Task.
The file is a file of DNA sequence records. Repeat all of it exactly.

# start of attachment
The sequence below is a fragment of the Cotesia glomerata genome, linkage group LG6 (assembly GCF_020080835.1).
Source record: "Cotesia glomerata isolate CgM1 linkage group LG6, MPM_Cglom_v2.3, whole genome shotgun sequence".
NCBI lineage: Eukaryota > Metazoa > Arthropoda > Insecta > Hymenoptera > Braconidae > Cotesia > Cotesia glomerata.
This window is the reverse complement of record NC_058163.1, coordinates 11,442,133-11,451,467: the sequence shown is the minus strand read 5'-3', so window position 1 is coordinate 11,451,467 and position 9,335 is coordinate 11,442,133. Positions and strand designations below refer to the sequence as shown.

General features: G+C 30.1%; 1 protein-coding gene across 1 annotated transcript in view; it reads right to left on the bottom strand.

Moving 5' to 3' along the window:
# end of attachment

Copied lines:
The sequence below is a fragment of the Cotesia glomerata genome, linkage group LG6 (assembly GCF_020080835.1).
Source record: "Cotesia glomerata isolate CgM1 linkage group LG6, MPM_Cglom_v2.3, whole genome shotgun sequence".
NCBI lineage: Eukaryota > Metazoa > Arthropoda > Insecta > Hymenoptera > Braconidae > Cotesia > Cotesia glomerata.
This window is the reverse complement of record NC_058163.1, coordinates 11,442,133-11,451,467: the sequence shown is the minus strand read 5'-3', so window position 1 is coordinate 11,451,467 and position 9,335 is coordinate 11,442,133. Positions and strand designations below refer to the sequence as shown.

General features: G+C 30.1%; 1 protein-coding gene across 1 annotated transcript in view; it reads right to left on the bottom strand.

Moving 5' to 3' along the window: